Our community groups are seen as vital to our sense of outreach within the community and to the development of a deeper faith. These run in the evenings and during the day. We periodically run Alpha and/or youth Alpha courses and similar events.
The church at worship
SUNDAYS - Our approach to and style of worship characterises and shapes who we are as a Church family.
Services - we have a spoken, traditional communion service at 8.45 with hymns. This early service follows Common Worship style and attracts around 24 people. It has a committed core of regular attendees with a strong sense of church membership. Many have been members of St Andrew’s for a long time and involved in mission in the local area during that time. Fellowship continues after the service over coffee, which enables an overlap/interaction between the earlier and later congregations.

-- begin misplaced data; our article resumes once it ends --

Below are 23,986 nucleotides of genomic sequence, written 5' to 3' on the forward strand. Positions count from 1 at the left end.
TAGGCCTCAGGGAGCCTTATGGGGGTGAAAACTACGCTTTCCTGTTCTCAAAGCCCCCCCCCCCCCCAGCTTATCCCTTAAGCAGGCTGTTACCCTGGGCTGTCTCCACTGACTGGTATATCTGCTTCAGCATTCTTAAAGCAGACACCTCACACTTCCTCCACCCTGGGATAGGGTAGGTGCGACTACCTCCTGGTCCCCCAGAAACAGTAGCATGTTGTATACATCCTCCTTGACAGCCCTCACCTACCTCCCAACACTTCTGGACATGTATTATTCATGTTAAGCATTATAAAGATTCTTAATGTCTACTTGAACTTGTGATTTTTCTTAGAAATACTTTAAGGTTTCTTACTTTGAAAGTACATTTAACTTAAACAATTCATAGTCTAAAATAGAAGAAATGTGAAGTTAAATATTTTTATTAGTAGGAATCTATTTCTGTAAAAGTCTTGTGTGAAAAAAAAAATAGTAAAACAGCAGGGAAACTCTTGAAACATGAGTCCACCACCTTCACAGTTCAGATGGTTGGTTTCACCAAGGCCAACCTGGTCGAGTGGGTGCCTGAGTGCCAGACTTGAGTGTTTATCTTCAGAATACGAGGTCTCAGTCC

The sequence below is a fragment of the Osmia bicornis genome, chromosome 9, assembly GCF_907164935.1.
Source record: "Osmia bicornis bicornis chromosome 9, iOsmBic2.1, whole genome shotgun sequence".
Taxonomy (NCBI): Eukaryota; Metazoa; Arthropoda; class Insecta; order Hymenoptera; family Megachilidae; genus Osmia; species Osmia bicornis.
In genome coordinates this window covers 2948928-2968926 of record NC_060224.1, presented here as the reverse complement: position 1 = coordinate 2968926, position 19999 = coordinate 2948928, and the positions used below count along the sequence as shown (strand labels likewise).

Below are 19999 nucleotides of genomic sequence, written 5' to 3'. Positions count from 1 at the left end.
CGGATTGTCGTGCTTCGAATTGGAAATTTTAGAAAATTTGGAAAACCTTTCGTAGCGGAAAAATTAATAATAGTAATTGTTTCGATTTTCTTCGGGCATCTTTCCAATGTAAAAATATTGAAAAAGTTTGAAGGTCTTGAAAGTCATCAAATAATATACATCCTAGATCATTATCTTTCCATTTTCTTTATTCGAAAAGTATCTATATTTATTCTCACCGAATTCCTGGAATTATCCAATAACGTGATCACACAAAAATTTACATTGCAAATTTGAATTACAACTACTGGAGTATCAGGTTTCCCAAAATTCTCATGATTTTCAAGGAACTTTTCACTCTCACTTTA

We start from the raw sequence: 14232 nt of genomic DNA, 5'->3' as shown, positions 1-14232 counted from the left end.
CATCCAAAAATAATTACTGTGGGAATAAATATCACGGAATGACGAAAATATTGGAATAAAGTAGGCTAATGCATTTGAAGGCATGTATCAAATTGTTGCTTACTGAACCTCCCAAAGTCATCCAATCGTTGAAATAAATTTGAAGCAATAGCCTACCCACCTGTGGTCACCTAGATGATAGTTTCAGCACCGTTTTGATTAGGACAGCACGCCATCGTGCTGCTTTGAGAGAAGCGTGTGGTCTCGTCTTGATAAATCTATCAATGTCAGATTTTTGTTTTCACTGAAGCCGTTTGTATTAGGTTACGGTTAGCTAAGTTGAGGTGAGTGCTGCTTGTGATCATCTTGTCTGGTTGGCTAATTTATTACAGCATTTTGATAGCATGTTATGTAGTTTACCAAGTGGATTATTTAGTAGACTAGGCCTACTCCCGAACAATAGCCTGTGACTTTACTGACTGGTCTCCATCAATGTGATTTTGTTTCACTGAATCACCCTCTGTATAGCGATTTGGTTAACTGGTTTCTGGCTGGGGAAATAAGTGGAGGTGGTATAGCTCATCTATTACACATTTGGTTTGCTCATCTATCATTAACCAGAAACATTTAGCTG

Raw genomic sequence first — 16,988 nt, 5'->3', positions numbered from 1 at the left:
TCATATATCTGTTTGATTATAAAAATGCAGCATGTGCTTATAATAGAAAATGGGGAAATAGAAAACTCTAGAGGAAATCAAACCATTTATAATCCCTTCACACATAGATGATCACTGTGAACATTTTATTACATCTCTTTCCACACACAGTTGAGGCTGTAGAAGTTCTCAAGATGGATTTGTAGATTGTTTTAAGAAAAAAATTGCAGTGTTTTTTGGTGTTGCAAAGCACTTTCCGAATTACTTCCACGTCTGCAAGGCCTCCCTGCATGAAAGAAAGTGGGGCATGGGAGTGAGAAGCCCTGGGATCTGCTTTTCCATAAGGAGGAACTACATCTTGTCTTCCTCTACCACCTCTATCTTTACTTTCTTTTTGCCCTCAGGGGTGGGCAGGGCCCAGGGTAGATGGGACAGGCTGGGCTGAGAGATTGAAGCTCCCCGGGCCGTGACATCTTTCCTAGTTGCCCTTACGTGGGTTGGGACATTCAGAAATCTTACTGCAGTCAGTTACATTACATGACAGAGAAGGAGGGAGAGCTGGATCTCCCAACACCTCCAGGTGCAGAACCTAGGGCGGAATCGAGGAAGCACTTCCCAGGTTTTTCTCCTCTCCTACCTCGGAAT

Our main service attracts between 100-120 people
The main 10.30 worship service attracts an average of 100-120 people; typically 90-100 adults and 25-30 young people under the age of 16. Once a month this service takes the form of All Age Worship which is led in varied, imaginative and informal ways, including ‘cafe style’. The 10.30 services are contemporary in style and substance (informal, no robes, the organ was removed last year).